By Quibian Salazar-Moreno As if Nick Cannon’s “Wild N Out” isn’t already on MTV 20 times a day, he’s gearing up to drop another show for the former music network. The new project, “Nick Cannon Presents: Short Circuitz” is a sketch comedy show that will be executive produced and starring Nick Cannon along with a group of comedians who will pretty much make fun of hip-hop and pop culture. According the press release, they already have a couple of sketches about rappers who band together for a common cause, "R.A.C.S" (Rappers Against Child Support); Judge Mo Dolla$ (played by Katt Williams), a pimped out judge who’s the star of his wacky courtroom; with celebrity guests adding to the fun, such as Ice-T explaining the virtues of his newest invention “Ice-Tivo”. Other guest celebrities include Lil Jon, Snoop Dogg, Nas and Kevin Hart. The eight episode series will debut on April 5 on MTV. “Wild N Out” will return for a fourth season and there hasn’t been an announcement in regards to a new album from Cannon.
By Quibian Salazar-Moreno It just seems like Foxy Brown doesn’t really care about the law. Fox Boogie was supposed to be in court this week to face charges stemming from a scuffle at a beauty supply store in Florida. The judge presiding over the case issued a warrant for Foxy’s arrest. Last month, Brown was apparently in a beauty supply store bathroom applying make-up when a store employee informed her that the store was closed and that she had to leave. She refused to leave, spit on the employee and threw hair glue at him while he was calling 911. When police arrived, she struggled with the officer. The next day she posted a $1,500 and was released. When she returned to New York, she was in court again because she violated her probation by being in Florida. The judge gave her once more chance not to screw up, which is possibly why she missed the Florida court date.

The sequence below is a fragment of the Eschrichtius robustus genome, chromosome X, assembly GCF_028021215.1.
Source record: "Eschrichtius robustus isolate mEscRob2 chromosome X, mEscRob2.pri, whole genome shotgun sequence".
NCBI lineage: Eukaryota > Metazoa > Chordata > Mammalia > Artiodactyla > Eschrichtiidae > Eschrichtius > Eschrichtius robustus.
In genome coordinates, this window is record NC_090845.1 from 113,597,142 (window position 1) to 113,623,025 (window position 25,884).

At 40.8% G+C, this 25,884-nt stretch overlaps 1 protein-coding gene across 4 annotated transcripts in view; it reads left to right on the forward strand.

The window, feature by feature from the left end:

By: Hot Gossip Gal Tony old man Yayo should be ashamed of himself stepping to a random kid wearing a Czar Entertainment T-shirt, regardless of who that kid was. Turned out it was Jimmy Henchman’s son who is now considering pressing charges against 50 who allegedly gave Yayo the nod to step to the kid and the old fool himself, after the bully smacked him around the head in midtown Manhattan on Wednesday. Just when G Unit thought things couldn’t get much worse.
By: Rizoh Def Jam’s crown prince of R&B unveiled the title for his eagerly-awaited sophomore LP, due out May 1st. Ne-Yo has decided to name his second disc Because of You after the album’s first single. However, there’s another angle to Ne-Yo’s choice. “It makes the most sense,” says Ne-Yo of his album title. “It’s because of the people that inspire me to make music. Because of the love of the music. Because of the fans. Because of you that I do what I do.” “Because of You,” the single, has grown increasingly popular, jumping to No.23 on Billboard Hot 100 Airplay chart. After several years of penning hits for the likes of Destiny’s Child and Mary J Blige, Ne-Yo emerged from behind the desk and dropped In My Own Words. The album earned him a Grammy nod and a platinum plaque. Ne-Yo recently founded The Compound Foundation which is committed to service at risk and disadvantaged youth.